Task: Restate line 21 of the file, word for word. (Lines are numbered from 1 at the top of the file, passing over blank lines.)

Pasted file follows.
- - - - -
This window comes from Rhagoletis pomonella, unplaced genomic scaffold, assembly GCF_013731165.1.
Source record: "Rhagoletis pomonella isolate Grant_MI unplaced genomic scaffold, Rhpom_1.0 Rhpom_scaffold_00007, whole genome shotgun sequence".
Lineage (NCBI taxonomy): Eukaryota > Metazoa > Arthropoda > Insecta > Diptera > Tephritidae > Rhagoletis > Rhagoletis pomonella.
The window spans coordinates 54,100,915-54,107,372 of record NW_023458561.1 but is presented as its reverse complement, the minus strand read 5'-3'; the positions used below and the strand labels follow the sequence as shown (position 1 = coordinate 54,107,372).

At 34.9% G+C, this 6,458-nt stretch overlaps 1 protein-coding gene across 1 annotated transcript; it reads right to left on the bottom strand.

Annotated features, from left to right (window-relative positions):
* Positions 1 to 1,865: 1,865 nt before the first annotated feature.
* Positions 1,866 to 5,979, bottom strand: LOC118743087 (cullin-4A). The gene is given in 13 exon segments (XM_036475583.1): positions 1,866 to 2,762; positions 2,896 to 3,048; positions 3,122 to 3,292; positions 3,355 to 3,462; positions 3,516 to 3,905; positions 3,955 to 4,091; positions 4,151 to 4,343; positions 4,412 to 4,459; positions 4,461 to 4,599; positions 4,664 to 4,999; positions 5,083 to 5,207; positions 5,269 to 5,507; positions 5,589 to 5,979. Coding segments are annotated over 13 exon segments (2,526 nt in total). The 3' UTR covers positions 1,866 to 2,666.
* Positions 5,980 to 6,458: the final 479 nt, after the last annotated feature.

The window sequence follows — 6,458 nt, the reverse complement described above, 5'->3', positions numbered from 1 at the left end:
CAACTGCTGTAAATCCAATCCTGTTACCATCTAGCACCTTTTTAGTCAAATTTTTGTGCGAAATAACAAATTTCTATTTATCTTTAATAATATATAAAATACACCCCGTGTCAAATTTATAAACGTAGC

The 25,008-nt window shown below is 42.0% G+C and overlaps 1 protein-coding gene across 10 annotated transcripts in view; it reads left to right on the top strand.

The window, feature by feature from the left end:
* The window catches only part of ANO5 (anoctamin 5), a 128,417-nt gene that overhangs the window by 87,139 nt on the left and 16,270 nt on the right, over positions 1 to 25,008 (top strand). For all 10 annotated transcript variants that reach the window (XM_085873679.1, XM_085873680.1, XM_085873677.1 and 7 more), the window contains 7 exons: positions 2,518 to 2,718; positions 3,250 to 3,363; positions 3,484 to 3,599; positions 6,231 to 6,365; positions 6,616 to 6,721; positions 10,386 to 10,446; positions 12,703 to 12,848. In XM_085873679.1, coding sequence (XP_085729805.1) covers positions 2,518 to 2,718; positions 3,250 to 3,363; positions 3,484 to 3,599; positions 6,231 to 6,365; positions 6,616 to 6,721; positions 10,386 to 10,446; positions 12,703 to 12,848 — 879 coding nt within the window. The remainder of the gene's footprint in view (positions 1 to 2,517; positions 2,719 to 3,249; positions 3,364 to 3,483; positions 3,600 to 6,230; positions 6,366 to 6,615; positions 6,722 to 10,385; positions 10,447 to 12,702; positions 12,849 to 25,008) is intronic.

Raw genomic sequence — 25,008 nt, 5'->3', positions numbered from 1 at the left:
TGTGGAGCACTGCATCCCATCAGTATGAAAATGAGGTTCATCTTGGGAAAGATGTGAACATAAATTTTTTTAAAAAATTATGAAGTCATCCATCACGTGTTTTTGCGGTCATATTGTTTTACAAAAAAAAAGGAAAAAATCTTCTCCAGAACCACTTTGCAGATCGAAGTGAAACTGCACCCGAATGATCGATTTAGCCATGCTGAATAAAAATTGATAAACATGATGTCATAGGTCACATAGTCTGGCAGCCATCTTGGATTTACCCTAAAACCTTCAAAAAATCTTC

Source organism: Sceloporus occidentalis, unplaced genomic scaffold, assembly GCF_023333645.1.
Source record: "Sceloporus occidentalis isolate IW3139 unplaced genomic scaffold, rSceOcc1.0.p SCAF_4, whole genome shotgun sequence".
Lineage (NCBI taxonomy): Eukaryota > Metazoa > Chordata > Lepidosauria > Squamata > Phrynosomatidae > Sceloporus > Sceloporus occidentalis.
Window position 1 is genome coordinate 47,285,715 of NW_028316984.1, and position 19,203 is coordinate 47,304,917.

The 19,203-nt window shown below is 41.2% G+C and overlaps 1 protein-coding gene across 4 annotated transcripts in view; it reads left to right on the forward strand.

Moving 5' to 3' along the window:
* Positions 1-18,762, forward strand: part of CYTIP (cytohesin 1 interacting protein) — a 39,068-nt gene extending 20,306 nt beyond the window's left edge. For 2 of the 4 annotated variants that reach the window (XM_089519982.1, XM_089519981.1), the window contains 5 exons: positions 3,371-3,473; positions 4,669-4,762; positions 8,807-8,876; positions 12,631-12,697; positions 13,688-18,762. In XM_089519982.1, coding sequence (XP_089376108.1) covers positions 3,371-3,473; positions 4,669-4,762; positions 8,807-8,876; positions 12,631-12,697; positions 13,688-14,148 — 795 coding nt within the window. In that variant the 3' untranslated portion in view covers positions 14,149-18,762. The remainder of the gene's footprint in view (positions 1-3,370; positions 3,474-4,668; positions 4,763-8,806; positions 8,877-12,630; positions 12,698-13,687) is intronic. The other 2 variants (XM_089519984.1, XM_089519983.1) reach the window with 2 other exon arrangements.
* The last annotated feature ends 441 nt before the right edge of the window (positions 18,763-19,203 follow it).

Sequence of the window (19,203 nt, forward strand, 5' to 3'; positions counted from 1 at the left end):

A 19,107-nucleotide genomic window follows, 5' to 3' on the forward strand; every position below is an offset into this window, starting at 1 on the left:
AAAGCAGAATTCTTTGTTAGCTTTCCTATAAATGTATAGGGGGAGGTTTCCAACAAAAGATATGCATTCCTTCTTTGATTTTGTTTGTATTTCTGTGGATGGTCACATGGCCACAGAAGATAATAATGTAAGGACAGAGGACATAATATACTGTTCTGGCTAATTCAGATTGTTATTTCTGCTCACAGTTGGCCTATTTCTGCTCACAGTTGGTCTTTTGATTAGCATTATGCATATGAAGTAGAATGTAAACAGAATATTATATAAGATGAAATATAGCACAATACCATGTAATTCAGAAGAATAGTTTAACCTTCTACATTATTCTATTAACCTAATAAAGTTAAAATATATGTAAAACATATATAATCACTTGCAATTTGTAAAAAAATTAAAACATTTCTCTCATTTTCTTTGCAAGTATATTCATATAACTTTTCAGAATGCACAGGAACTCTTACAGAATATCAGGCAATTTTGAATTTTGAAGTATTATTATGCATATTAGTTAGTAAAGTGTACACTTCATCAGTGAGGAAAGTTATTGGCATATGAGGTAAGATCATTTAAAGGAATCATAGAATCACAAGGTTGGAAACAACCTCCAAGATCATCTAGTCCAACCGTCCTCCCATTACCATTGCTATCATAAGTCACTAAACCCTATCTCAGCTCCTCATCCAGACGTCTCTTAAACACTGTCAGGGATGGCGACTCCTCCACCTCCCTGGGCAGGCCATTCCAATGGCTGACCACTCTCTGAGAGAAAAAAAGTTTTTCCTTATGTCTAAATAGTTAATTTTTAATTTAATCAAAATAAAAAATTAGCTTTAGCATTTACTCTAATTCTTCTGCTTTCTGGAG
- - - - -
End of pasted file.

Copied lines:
The 19,203-nt window shown below is 41.2% G+C and overlaps 1 protein-coding gene across 4 annotated transcripts in view; it reads left to right on the forward strand.